Cold comfort for 3m low-earners: Tory tax cuts won’t help them, study says
The research, conducted by the London-based Resolution Foundation for the UK daily, studied Chancellor of the Exchequer George Osborne’s Autumn Statement to freeze the work allowance until 2018. This is the amount people on benefits and tax credits can earn before their in-work state support starts to be withdrawn.
Taking into account recent tax cut proposals by the Conservatives, Labour and the Liberal Democrats, the study found that a couple with children would need to see their combined earnings rise by more than £1,300 just to compensate for the income lost from the freeze. That figure, incidentally, is 10 percent higher than wage increases forecast by the Office for Budget Responsibility.
Currently, the bulk of UK citizens pay a basic rate of 20 percent on income over £10,000. Both the conservatives and the Lib Dems want to raise the threshold to £12,500. Labour has proposed a lower 10p per pound sterling starting rate of income tax, while UKIP, whose proposals were not considered by the study, wants to raise the basic threshold to £13,500.
But Resolution warned that for 3.3 million low-income families, the Universal Credit freeze would negate 65p for every pound in tax cuts proposed by the three mainstream parties.
The think tank proposes that the Universal Credit, a welfare benefit launched in the United Kingdom to merge six means-tested benefits and tax credits, including housing benefit and tax credits, should be modified to ensure that all households get the full value of the tax cuts.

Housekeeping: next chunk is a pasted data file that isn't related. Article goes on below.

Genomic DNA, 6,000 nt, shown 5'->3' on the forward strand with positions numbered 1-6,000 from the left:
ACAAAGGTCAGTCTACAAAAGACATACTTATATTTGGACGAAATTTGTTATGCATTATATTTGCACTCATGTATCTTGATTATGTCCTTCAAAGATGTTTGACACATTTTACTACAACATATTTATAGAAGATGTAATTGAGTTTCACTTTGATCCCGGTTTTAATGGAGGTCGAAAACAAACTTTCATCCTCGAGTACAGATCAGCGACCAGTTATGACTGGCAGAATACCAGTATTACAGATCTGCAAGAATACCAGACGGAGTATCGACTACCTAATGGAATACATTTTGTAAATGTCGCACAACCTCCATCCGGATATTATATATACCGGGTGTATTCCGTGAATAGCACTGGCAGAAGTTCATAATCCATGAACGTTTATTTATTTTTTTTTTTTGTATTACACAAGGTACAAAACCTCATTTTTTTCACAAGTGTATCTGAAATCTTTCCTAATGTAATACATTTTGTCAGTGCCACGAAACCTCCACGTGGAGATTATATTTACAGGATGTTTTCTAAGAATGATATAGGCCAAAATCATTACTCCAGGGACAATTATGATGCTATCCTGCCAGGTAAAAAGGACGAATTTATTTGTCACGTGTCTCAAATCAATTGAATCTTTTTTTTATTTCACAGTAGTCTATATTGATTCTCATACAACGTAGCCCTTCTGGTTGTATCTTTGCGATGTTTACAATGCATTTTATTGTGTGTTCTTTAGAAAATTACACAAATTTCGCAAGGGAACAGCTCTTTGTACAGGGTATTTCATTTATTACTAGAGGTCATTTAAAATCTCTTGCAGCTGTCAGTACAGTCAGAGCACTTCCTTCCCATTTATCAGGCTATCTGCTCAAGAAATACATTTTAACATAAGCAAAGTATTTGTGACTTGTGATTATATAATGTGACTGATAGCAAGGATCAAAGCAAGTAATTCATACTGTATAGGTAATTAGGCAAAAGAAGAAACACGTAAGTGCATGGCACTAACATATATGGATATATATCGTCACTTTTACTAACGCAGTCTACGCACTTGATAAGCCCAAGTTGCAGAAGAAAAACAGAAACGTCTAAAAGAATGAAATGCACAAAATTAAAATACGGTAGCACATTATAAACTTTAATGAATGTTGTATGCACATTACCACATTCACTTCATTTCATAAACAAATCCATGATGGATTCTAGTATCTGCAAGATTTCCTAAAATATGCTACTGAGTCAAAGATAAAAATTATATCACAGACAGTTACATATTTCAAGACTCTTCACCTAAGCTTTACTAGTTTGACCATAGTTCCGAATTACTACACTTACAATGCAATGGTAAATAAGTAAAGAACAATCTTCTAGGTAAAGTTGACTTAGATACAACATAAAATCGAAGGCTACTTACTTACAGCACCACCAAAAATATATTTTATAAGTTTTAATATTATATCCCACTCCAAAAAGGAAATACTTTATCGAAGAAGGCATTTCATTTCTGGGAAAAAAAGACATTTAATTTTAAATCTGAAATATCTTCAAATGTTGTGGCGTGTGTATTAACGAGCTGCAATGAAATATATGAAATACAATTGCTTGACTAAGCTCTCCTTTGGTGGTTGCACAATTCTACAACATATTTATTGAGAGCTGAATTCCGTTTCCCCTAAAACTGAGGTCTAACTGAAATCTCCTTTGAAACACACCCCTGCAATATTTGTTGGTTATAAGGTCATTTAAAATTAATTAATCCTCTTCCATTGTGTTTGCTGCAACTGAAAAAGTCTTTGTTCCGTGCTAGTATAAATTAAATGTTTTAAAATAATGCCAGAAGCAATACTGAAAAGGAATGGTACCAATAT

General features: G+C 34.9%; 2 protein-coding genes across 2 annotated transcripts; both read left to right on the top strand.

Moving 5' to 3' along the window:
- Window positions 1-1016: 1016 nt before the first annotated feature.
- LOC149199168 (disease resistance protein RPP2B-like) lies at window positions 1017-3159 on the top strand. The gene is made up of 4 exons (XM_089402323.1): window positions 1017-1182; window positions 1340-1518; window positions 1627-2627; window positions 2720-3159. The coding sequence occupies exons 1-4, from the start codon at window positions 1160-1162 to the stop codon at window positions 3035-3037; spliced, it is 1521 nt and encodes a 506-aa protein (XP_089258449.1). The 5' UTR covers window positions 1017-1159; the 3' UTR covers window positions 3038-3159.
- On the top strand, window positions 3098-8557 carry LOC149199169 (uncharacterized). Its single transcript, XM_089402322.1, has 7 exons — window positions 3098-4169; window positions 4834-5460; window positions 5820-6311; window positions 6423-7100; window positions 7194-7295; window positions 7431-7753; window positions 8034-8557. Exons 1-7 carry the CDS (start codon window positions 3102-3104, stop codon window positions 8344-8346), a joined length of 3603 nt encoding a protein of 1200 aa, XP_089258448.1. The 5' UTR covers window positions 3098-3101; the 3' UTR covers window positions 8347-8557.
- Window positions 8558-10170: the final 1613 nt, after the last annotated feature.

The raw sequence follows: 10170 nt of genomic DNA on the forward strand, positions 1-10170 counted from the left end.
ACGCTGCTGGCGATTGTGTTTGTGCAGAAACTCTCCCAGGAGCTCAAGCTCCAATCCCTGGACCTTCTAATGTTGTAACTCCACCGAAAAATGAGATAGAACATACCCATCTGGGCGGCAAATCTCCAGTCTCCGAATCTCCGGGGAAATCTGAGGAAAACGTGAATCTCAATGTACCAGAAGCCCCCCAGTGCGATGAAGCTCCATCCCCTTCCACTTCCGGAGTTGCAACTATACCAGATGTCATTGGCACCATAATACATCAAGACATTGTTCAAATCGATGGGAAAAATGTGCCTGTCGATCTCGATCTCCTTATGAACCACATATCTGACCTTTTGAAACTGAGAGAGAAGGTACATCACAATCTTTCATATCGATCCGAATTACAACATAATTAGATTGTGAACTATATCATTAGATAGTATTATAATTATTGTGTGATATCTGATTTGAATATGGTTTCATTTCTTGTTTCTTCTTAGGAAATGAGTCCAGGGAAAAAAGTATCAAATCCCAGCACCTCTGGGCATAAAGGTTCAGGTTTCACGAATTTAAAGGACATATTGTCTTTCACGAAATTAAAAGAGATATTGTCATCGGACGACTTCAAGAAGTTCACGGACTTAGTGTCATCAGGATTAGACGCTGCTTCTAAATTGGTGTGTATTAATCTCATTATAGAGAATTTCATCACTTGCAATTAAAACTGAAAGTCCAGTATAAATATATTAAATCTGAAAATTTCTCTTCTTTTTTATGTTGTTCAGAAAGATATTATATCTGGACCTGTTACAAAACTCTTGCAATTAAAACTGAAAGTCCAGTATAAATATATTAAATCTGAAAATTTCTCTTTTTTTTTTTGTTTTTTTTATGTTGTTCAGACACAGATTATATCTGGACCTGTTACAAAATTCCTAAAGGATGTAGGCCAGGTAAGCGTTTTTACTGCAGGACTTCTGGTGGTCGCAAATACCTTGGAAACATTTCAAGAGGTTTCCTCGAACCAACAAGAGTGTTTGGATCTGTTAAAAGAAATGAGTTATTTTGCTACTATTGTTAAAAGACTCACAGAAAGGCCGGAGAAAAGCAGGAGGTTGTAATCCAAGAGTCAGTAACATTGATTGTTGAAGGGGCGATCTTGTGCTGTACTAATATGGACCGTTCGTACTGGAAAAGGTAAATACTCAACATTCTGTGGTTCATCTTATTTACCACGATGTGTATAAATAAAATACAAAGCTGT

It warned the higher marginal tax rates would undermine one of the Universal Credit’s primary goals - providing people on benefits incentive to work. All in all, it says people stand to lose 76p of every extra pound they earn.
The think tank estimates the freeze would cost a couple with children £315 a year by 2018. Arguing they would only keep 24p of every £1 in additional income, Resolution says they would need to increase household income to £1,325 just to offset the losses.
A single parent, meanwhile, would lose £430 by 2018 because of the freeze, so their annual earnings would have to rise by £1,815 just to maintain parity. Single people would lose £65, but would need a pay rise of £186 to break even.
“No political party has pledged to reverse these cuts to the work allowance,” the Independent cites David Finch, senior economic analyst at the foundation, as saying.
“And as things stand the tax cuts proposed by the main parties will do little to offset these losses as the majority of any gains are immediately withdrawn through lower benefits. As yet, no leader has admitted that their tax cuts won’t deliver for millions of working families on Universal Credit.”
Alison Garnham, chief executive of Child Poverty Action Group, echoed that sentiment earlier this month.
“Freezing the work allowance [for Universal Credit] will harm work incentives and hit low paid families hard,” she said, as reported by the International Business Times earlier this month. “Two thirds of poor children live in working families; we should be redistributing help towards them, not away from them.”